Dr. Bill's first passion is family history. His second is a passion for creating family saga, historical fiction stories that share it.
Adjutant General Pierce Butler of Kentucky
Pierce Butler was the fourth of the Butler brothers
Pierce (given name Percival) Butler was born to Thomas and Eleanor Butler in Carlisle, PA, in April of 1760. This was the same month and place that Roger Weston married Polly Armstrong. On the 1st of September, 1777, Pierce Butler, when he was aged seventeen years and five months, was commissioned First Lieutenant in Colonel Thomas Craig's Regiment of the Third Pennsylvania. His older brothers, Richard and Thomas, also served in this regiment. He served in all action of this regiment throughout the war. He was at the siege of Cornwallis at Yorktown, his regiment was one of the battalions held in reserve at the storming of the redoubts that assured the fall of Cornwallis. At the close of the war, he was brevetted Captain.
After the close of the war, Butler went to Kentucky on business for the government. When the army was reduced, in 1785, he remained in what became Jessamine County as a planter. Many Virginians were crossing the mountains to settle there after the war. Percival (Pierce) Butler married Mildred Hawkins (a direct descendant of Sir John Hawkins), of Lexington, KY, on April 30, 1786.
When Pierce Butler described the opportunities he saw in Jessamine County, Kentucky, in letters to Roger Weston and his family, it sparked great interest in Roger's second son, John, who had reached age 21 early in 1785. In the summer of 1786 John Weston made the move to Jessamine County, Kentucky, himself, to seek his own way in the world, as his ancestors had done before him. He left it to his younger brother, Lewis, to continue to work with his father, Roger, in Carlisle.
Carrollton was originally Port William
Changes came in Kentucky to the Butlers and the Westons
Pierce Butler found early success as a planter and merchant in the settlement at the mouth of Hickman Creek, in Jessamine County, as the area grew. He and Mildred became parents of a daughter, that they named Eleanor after his mother, in May of 1787. Their first son, Thomas Langford Butler, was born there in April, 1789. Their third child, a second son they named William Orlando Butler, was born in April 1791. On June 1st of 1792, Kentucky became the 15th state of the United States. Later that year, in September, RIchard Parker Butler was born as the 4th child of Pierce and Mildred Butler. Isaac Shelby, a military veteran from Virginia was elected the first governor of the Commonwealth of Kentucky. The fifth child of Pierce and Mildred, another son they named Percival (Pierce) Butler, was born in October of 1794. Their sixth child was a girl then named Frances Maria Butler, was born in April 1796, just before they moved to Port Williams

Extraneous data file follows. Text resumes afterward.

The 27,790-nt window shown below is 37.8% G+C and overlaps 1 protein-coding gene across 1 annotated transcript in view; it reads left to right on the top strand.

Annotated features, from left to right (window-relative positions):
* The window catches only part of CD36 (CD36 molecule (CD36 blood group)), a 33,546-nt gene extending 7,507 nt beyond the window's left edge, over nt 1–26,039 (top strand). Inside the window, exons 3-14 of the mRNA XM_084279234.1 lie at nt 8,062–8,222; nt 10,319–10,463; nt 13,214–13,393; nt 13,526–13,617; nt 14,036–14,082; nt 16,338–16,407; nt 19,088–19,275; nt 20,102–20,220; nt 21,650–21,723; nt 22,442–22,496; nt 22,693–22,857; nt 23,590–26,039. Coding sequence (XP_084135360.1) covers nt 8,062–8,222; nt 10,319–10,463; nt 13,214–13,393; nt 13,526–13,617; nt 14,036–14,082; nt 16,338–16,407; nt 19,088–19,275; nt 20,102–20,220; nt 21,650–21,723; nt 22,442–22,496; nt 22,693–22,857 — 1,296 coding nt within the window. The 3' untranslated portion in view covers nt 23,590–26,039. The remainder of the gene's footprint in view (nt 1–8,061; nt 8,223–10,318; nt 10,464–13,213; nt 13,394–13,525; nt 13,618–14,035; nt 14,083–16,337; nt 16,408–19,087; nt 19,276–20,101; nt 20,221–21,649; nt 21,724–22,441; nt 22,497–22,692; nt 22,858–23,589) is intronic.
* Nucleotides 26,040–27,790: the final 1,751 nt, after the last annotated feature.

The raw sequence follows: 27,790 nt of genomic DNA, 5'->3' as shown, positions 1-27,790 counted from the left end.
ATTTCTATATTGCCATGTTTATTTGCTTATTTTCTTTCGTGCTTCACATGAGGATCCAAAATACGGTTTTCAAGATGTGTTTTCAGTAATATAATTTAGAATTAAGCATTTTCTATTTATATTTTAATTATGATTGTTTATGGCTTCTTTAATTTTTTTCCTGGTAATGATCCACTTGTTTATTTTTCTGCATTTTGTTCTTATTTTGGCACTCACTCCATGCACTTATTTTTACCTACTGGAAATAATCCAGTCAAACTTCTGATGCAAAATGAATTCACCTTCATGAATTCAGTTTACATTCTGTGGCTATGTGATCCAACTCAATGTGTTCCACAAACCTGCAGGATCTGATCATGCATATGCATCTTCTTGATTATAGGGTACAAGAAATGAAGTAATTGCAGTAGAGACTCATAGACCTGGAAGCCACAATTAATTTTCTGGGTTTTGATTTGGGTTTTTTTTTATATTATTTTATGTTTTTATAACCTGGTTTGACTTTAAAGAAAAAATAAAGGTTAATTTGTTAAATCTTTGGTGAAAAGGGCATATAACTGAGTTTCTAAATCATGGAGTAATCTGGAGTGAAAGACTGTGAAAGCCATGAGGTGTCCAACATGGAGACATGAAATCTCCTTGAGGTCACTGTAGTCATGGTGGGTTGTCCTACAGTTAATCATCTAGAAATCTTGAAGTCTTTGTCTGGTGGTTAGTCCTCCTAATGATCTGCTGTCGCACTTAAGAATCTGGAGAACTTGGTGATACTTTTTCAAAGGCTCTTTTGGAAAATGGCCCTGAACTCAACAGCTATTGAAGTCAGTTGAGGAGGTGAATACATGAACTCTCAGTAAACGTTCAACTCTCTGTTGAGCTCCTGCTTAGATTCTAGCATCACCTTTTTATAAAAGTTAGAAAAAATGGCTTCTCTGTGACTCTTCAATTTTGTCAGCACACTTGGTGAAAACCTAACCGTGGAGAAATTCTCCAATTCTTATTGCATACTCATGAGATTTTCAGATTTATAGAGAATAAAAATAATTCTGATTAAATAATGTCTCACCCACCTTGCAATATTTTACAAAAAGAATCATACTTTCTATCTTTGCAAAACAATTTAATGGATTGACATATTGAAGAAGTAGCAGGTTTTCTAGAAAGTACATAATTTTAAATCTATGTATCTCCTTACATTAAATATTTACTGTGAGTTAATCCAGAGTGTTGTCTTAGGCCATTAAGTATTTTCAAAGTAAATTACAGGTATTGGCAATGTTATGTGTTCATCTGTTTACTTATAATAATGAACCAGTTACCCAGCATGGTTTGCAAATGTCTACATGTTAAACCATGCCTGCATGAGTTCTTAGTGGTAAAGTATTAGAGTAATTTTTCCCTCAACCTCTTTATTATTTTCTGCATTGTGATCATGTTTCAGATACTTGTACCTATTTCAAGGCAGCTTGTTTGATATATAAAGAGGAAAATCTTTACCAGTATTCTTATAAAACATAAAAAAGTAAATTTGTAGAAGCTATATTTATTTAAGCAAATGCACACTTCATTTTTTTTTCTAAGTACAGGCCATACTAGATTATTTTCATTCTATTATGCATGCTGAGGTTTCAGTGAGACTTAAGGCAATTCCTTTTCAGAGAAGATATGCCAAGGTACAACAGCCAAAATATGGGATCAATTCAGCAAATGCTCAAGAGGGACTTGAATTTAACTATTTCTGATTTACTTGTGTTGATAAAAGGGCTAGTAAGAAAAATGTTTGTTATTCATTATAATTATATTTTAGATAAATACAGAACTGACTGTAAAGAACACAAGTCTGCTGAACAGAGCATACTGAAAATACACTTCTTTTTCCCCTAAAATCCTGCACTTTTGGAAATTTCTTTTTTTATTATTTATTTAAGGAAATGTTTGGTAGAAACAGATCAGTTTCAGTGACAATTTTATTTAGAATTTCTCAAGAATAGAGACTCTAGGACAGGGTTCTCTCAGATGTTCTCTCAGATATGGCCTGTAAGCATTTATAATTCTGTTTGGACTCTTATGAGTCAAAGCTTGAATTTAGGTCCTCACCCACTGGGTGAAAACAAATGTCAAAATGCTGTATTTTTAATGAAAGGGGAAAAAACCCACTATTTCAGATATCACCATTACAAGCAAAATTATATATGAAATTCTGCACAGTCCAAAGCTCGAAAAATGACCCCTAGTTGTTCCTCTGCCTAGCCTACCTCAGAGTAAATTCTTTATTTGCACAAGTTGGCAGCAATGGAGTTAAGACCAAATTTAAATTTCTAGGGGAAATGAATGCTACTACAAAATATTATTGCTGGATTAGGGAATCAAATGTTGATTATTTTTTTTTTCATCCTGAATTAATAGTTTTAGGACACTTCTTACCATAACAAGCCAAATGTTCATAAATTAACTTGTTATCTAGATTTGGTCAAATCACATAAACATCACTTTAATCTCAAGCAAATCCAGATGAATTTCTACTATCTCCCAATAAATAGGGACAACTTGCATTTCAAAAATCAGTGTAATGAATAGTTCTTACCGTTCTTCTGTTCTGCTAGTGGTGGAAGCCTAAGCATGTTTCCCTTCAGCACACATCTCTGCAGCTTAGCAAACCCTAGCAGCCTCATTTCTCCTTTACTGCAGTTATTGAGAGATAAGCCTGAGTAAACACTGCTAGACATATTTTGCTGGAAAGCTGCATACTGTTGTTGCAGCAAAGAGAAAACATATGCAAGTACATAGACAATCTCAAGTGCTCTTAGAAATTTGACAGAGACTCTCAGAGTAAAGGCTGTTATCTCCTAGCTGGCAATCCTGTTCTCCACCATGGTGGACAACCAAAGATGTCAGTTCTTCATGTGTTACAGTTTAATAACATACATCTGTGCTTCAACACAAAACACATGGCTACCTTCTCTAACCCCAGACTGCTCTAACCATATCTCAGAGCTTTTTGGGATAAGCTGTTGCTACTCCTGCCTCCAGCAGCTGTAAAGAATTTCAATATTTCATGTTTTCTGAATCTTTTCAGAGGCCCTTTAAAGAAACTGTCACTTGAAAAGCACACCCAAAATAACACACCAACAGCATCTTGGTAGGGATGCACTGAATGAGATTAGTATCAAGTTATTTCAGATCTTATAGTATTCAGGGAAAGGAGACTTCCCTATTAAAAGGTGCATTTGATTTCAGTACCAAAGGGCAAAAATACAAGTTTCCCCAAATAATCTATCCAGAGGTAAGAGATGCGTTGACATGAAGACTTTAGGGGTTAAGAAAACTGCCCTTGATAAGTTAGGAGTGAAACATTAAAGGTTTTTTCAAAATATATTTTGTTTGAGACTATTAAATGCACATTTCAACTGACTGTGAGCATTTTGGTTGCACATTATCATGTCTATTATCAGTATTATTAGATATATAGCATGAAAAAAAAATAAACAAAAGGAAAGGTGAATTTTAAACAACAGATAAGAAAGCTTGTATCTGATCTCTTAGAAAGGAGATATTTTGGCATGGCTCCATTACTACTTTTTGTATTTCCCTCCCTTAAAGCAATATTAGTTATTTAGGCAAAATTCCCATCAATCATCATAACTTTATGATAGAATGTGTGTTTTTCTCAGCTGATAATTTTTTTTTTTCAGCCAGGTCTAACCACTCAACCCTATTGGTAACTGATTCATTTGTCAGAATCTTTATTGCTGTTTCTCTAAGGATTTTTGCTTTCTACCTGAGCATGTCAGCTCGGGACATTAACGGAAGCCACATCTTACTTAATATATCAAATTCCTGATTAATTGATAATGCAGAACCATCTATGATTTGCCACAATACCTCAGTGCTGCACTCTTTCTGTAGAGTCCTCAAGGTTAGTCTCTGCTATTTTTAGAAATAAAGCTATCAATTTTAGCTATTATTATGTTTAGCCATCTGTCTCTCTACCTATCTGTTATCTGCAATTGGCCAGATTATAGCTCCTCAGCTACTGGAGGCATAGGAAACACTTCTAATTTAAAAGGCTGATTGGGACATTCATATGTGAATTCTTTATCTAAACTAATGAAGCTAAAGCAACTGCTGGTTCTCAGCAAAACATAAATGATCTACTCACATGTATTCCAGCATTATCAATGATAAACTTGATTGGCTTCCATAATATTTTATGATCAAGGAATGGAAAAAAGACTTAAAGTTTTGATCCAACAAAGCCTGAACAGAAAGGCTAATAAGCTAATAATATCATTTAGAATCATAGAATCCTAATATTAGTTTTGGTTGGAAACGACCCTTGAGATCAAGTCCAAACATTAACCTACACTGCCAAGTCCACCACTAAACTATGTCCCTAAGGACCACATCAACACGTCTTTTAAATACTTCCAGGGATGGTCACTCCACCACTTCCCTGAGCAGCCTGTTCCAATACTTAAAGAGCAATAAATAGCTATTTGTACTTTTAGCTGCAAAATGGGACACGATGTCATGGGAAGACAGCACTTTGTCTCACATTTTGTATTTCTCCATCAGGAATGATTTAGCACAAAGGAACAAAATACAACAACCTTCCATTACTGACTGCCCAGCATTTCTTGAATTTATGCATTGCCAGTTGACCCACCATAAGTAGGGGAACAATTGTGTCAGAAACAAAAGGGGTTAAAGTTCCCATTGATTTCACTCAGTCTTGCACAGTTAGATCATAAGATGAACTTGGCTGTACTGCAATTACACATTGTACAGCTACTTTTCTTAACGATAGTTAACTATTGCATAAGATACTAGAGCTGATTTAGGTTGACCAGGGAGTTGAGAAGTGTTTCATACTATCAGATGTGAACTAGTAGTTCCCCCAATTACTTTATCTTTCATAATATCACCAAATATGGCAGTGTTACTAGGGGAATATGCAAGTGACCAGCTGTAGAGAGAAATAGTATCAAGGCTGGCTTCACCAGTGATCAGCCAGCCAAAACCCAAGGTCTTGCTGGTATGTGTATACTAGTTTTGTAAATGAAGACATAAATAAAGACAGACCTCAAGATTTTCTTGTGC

John Weston was quickly able to establish his farrier and blacksmith business in Jessamine County with the influx of new settlers and the rapid growth of the economy as statehood approached. In June of 1788, he married Jane Fairfax, part of a family who had moved in from Virginia the year before. Their first son, Adam Weston, was born in March of 1791, just a month before William Orlando Butler. As Governor Shelby set about making appointments to get the government of the Commonwealth of Kentucky organized, he appointed Percival (Pierce) Butler as the first Adjutant General of the state with the rank of Colonel, and as a military aide.
Serving as Adjutant General, Butler organized the Kentucky command for General Anthony Wayne's successful campaign against the Indians in 1794, as well as other campaigns in the Northwest Territory. This continued into the War of 1812 period.